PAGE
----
Taxpayer's Tab: H.R. 2638/S. 1271, the Foreign Aid Transparency and Accountability Act of 2013

Vol. 5 Issue 3, January 23, 2014

Check out the Wildcard Bill of the Week section to learn about the measure to bring the Consumer Financial Protection Bureau into the normal budgetary process.

Most Expensive Bill of the Week

The Bill: H.R. 2638/S. 1271, the Foreign Aid Transparency and Accountability Act of 2013

Annualized Cost: $336 million ($1.68 billion over five years)

Increasing transparency of programs and spending is a laudable and important pursuit, but given the sheer size of the federal government, it can come with surprising costs.

 In its latest report to Congress, the United States Agency for International Development (USAID) disclosed that the U.S. spent a total $49.6 billion on assistance to foreign countries in 2013. Of that amount, $17.9 billion went to military assistance, while the other $31.7 billion consisted of economic aid.

In order to ensure that these massive sums of tax dollars are being spent appropriately, Congressman Ted Poe (R-TX) and Senator Marco Rubio (R-FL) introduced the Foreign Aid Transparency and Accountability Act. The bill would require the President to create measurable goals and evaluation standards for publicly-funded foreign assistance programs. It would also increase reporting standards and require the State Department to make data and reports available on a new website,

According to Senator Rubio's office, "Our goal is to ensure the highest possible efficiency and effectiveness of U.S. foreign assistance investments by requiring robust and uniform accountability -- and full transparency -- of each and every foreign aid dollar, so that we can measure our success."

The Congressional Budget Office (CBO) determined that increasing monitoring and evaluation of foreign aid agencies would require additional appropriations of $1.68 billion over five years. A staffer from the Senator's office informed us that it is their intent that this funding come from existing resources.

Note: The Digital Accountability and Transparency (DATA) Act of 2013, a related bill to improve and harmonize program reporting across the federal government, was covered in The Taxpayer's Tab last November.

To learn more or discuss this bill visit


Least Expensive Bill of the Week

The Bill: H.R. 1772, the Legal Workforce Act

Annualized Savings: $658 million ($3.3 billion over five years)

Under U.S. law, companies can only legally hire employees who have been officially authorized to work in the United States. Currently, employers use the U.S. Citizenship and Immigration Services' (USCIS) Form I-9 to document and authenticate an employee's eligibility status. Employers can also confirm a worker's identity using the E-Verify system, which cross-references Form I-9 information with an online database of records available to the U.S. Department of Homeland Security (DHS) and the Social Security Administration (SSA).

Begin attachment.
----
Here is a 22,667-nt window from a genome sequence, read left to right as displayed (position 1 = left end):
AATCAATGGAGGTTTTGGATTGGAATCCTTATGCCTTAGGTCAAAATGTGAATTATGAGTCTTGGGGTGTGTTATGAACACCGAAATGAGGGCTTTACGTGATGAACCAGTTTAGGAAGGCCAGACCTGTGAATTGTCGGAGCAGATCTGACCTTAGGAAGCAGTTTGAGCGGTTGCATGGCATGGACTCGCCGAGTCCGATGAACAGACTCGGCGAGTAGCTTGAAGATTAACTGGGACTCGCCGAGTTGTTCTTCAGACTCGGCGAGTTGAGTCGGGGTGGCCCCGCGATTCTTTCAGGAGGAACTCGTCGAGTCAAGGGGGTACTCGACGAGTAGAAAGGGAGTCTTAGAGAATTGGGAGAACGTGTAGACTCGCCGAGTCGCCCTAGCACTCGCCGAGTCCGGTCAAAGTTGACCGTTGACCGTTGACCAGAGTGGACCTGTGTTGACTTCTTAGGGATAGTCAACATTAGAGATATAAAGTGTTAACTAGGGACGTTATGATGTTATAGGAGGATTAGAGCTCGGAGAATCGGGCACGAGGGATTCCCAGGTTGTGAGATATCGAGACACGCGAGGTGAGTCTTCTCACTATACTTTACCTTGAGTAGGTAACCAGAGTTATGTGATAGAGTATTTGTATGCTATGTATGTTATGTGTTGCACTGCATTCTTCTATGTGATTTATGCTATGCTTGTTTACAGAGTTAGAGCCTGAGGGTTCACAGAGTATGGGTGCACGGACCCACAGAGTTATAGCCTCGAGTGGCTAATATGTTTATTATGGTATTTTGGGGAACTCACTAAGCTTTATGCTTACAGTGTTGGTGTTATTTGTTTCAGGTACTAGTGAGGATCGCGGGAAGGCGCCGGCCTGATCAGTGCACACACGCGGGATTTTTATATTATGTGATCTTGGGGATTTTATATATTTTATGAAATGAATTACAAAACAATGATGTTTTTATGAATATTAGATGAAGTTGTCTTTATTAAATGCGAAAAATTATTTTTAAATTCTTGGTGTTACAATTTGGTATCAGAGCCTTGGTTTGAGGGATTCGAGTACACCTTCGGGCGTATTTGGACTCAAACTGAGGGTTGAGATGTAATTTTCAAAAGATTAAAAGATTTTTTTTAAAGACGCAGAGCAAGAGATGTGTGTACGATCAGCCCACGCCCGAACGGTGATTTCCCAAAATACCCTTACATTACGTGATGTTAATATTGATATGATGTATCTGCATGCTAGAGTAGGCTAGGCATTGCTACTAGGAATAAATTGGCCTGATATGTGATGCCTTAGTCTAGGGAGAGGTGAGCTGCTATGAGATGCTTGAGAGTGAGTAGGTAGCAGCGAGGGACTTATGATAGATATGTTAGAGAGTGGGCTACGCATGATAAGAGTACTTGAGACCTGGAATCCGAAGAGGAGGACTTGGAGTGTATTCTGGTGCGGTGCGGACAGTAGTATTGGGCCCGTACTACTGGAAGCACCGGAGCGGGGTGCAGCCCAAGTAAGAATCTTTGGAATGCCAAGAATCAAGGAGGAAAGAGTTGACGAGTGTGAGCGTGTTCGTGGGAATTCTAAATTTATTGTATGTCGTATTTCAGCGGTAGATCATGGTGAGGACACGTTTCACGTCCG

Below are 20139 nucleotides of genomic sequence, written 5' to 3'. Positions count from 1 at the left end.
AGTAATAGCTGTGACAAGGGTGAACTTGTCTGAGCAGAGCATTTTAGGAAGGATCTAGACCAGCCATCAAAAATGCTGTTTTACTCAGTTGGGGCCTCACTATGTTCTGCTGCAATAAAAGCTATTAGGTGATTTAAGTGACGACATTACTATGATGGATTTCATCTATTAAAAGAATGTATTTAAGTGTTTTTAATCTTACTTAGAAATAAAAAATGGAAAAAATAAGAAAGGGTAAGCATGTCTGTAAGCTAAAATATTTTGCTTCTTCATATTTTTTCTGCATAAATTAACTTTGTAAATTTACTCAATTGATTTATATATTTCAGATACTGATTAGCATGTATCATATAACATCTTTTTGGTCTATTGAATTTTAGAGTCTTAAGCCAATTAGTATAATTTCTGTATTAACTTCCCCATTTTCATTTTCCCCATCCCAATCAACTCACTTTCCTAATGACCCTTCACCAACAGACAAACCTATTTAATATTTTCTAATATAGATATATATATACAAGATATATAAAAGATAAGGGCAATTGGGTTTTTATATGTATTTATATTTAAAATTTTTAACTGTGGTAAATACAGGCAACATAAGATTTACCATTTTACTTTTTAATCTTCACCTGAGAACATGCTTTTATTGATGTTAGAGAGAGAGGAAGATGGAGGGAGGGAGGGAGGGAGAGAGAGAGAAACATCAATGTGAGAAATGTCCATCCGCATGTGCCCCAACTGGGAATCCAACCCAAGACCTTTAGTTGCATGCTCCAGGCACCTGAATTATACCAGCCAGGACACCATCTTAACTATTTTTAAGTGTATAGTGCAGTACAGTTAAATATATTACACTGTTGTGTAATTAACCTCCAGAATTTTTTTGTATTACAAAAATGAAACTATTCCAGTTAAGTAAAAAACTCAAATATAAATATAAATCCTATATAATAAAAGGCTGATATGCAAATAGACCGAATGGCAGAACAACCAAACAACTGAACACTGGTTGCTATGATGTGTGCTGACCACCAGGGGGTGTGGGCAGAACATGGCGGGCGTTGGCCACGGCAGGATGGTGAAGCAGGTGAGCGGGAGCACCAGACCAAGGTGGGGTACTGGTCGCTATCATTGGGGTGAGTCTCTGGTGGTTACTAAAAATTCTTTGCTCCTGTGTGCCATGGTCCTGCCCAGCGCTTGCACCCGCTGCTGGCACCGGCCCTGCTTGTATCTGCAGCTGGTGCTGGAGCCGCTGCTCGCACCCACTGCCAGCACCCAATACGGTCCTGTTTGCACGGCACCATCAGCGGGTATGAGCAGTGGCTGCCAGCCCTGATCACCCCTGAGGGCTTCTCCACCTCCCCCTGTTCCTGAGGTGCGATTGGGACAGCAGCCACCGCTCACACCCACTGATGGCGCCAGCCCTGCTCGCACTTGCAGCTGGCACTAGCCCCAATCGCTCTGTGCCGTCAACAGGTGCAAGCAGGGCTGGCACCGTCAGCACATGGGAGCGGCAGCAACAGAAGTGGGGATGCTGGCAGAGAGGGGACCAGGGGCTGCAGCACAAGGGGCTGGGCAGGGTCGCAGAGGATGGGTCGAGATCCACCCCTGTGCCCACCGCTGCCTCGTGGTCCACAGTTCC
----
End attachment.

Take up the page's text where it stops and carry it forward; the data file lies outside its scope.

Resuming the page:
Currently, use of this program is optional for most employers, however federal contractors are required to use it and several states have mandated its use. Members of Congress have been pushing to make the program mandatory for all employers since at least the 108th Congress (2007-2008). Most recently, Congressman Lamar Smith (R-TX) introduced H.R. 1772, the Legal Workforce Act. This bill would eliminate the paper-based Form I-9 system and create a mandatory, permanent version of E-Verify. Employers would have 30 months to enroll in the system.

According to CBO estimates, the bill presents upfront costs to DHS, the Social Security Administration, and other federal agencies, in order to upgrade technology, hire additional staff, and to prepare for increased administrative workloads in compliance with the legislation. Those changes would cost $634 million over the next five years.

However, CBO also assumes that the proposal would cause more workers to be paid outside of the tax system, which in turn would reduce government spending in the form of refundable tax credits. These are special tax credits that result in budgetary outlays because they are designed to target individuals with little or no income tax liability. In this case, CBO estimates that spending would be reduced by $3.9 billion, primarily for the refundable child tax credit. In FY 2013, total outlays resulting from the refundable child tax credit exceeded $23 billion.